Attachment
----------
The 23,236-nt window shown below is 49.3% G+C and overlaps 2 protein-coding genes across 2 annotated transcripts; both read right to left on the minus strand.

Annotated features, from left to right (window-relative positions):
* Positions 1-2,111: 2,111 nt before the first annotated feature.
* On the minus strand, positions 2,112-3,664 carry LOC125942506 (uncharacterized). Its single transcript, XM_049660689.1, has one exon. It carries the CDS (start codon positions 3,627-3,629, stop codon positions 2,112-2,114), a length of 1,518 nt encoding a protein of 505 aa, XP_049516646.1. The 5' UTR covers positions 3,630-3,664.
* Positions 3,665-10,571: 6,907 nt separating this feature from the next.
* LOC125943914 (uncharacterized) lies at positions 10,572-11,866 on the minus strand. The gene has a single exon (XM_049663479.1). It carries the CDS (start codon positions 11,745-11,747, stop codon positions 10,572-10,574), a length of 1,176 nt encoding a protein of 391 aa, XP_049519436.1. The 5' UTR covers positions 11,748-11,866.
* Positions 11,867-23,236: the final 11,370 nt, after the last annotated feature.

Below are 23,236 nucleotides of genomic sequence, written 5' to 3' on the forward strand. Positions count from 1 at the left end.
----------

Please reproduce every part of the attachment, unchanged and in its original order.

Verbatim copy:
The 23,236-nt window shown below is 49.3% G+C and overlaps 2 protein-coding genes across 2 annotated transcripts; both read right to left on the minus strand.

Annotated features, from left to right (window-relative positions):
* Positions 1-2,111: 2,111 nt before the first annotated feature.
* On the minus strand, positions 2,112-3,664 carry LOC125942506 (uncharacterized). Its single transcript, XM_049660689.1, has one exon. It carries the CDS (start codon positions 3,627-3,629, stop codon positions 2,112-2,114), a length of 1,518 nt encoding a protein of 505 aa, XP_049516646.1. The 5' UTR covers positions 3,630-3,664.
* Positions 3,665-10,571: 6,907 nt separating this feature from the next.
* LOC125943914 (uncharacterized) lies at positions 10,572-11,866 on the minus strand. The gene has a single exon (XM_049663479.1). It carries the CDS (start codon positions 11,745-11,747, stop codon positions 10,572-10,574), a length of 1,176 nt encoding a protein of 391 aa, XP_049519436.1. The 5' UTR covers positions 11,748-11,866.
* Positions 11,867-23,236: the final 11,370 nt, after the last annotated feature.

Below are 23,236 nucleotides of genomic sequence, written 5' to 3' on the forward strand. Positions count from 1 at the left end.